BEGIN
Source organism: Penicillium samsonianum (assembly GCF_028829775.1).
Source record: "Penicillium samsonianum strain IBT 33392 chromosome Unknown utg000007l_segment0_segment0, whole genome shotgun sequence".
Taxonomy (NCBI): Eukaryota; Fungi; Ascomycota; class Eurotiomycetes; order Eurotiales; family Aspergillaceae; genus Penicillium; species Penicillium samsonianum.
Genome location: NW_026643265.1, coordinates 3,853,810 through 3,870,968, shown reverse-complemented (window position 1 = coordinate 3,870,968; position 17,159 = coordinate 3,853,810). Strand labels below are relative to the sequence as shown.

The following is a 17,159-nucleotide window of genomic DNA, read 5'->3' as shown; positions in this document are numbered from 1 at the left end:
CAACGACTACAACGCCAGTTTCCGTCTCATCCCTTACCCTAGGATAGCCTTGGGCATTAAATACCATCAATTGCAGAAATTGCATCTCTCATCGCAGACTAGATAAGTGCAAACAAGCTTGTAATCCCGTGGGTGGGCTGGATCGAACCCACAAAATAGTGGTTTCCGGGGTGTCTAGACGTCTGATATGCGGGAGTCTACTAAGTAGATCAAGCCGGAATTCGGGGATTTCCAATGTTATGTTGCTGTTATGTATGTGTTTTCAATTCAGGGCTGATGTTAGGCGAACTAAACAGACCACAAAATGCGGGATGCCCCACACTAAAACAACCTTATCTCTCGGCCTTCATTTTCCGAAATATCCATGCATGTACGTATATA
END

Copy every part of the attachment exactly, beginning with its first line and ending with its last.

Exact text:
Source organism: Penicillium samsonianum (assembly GCF_028829775.1).
Source record: "Penicillium samsonianum strain IBT 33392 chromosome Unknown utg000007l_segment0_segment0, whole genome shotgun sequence".
Taxonomy (NCBI): Eukaryota; Fungi; Ascomycota; class Eurotiomycetes; order Eurotiales; family Aspergillaceae; genus Penicillium; species Penicillium samsonianum.
Genome location: NW_026643265.1, coordinates 3,853,810 through 3,870,968, shown reverse-complemented (window position 1 = coordinate 3,870,968; position 17,159 = coordinate 3,853,810). Strand labels below are relative to the sequence as shown.

The following is a 17,159-nucleotide window of genomic DNA, read 5'->3' as shown; positions in this document are numbered from 1 at the left end:
CAACGACTACAACGCCAGTTTCCGTCTCATCCCTTACCCTAGGATAGCCTTGGGCATTAAATACCATCAATTGCAGAAATTGCATCTCTCATCGCAGACTAGATAAGTGCAAACAAGCTTGTAATCCCGTGGGTGGGCTGGATCGAACCCACAAAATAGTGGTTTCCGGGGTGTCTAGACGTCTGATATGCGGGAGTCTACTAAGTAGATCAAGCCGGAATTCGGGGATTTCCAATGTTATGTTGCTGTTATGTATGTGTTTTCAATTCAGGGCTGATGTTAGGCGAACTAAACAGACCACAAAATGCGGGATGCCCCACACTAAAACAACCTTATCTCTCGGCCTTCATTTTCCGAAATATCCATGCATGTACGTATATA